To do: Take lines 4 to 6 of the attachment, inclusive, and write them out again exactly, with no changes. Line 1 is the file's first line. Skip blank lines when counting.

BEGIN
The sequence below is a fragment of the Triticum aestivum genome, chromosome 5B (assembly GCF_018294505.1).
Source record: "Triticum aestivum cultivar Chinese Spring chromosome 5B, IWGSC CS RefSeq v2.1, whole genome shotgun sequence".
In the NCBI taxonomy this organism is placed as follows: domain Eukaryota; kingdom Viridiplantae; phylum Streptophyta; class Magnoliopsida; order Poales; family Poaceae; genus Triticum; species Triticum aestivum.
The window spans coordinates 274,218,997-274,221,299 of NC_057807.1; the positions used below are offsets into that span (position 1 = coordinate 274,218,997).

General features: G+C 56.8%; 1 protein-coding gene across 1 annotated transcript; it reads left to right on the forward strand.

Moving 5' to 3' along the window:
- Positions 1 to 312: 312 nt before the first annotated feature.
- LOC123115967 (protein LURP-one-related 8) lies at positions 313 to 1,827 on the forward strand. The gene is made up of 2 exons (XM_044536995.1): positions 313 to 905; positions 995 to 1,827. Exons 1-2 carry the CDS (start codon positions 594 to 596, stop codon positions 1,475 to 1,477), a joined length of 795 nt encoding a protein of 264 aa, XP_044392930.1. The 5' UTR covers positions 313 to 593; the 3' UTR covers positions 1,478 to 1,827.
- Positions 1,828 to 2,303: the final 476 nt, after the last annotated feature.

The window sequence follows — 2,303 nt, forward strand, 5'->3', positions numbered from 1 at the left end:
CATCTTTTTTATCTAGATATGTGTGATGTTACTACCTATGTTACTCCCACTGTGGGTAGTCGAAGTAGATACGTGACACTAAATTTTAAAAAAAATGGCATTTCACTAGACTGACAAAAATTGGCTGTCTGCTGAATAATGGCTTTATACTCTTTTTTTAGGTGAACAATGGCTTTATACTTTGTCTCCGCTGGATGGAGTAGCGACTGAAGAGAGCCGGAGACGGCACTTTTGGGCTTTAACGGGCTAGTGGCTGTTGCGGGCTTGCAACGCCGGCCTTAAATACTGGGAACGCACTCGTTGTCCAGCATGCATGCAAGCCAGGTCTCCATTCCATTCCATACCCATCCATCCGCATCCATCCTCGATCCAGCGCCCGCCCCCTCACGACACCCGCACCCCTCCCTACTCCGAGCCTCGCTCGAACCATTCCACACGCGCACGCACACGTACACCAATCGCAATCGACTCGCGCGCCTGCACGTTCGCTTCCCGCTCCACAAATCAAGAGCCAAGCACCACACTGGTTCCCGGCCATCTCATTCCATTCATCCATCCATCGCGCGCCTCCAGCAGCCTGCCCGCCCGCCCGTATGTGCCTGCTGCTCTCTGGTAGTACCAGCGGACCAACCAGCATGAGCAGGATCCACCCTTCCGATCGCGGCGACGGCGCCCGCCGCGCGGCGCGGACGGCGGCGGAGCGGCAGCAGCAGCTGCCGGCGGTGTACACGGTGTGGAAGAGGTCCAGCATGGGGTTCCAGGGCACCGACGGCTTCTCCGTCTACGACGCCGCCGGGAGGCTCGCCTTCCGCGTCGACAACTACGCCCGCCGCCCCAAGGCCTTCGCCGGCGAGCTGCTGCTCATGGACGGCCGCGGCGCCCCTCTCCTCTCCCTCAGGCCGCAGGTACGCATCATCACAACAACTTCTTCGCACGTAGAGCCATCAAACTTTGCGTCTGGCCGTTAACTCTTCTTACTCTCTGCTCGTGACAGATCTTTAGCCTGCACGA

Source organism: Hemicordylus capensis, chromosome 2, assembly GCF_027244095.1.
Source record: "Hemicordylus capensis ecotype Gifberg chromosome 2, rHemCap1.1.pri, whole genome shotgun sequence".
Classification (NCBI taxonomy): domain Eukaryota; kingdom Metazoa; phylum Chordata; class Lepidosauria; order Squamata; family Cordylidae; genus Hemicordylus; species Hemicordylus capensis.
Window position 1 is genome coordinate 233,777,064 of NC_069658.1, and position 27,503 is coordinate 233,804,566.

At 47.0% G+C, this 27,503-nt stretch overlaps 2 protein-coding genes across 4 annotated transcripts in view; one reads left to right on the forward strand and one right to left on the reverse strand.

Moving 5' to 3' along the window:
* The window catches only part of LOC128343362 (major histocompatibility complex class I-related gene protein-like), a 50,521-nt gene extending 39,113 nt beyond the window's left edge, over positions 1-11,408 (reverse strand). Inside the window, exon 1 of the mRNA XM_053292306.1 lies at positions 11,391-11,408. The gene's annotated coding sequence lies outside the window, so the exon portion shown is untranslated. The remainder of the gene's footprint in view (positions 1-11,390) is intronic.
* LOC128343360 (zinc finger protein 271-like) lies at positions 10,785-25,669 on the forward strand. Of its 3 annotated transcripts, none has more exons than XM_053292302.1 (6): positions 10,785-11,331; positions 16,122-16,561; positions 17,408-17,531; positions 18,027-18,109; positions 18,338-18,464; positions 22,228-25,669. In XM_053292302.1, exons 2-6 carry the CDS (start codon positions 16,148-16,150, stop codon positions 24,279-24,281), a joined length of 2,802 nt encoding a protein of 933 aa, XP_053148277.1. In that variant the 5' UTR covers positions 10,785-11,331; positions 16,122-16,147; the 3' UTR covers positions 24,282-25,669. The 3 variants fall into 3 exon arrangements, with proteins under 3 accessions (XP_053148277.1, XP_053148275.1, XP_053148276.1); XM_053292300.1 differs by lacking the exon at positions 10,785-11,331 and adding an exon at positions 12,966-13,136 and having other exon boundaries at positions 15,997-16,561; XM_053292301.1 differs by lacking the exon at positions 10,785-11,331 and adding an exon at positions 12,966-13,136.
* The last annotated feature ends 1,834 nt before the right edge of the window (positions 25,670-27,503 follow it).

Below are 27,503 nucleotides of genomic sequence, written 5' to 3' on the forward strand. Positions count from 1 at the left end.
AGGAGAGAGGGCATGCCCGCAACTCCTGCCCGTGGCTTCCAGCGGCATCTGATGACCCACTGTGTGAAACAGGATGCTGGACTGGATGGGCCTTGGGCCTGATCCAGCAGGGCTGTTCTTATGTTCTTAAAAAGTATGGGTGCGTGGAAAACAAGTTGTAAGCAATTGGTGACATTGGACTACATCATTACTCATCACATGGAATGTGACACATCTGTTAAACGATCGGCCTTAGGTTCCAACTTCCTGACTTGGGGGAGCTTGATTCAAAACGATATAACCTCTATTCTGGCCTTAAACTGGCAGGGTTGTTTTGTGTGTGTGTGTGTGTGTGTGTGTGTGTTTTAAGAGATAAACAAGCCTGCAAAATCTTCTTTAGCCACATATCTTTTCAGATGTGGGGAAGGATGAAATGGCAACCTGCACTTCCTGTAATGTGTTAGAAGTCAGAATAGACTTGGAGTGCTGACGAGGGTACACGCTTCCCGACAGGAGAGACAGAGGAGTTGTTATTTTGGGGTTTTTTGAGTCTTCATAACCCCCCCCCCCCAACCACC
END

The window spans coordinates 274,218,997-274,221,299 of NC_057807.1; the positions used below are offsets into that span (position 1 = coordinate 274,218,997).

General features: G+C 56.8%; 1 protein-coding gene across 1 annotated transcript; it reads left to right on the forward strand.

Moving 5' to 3' along the window: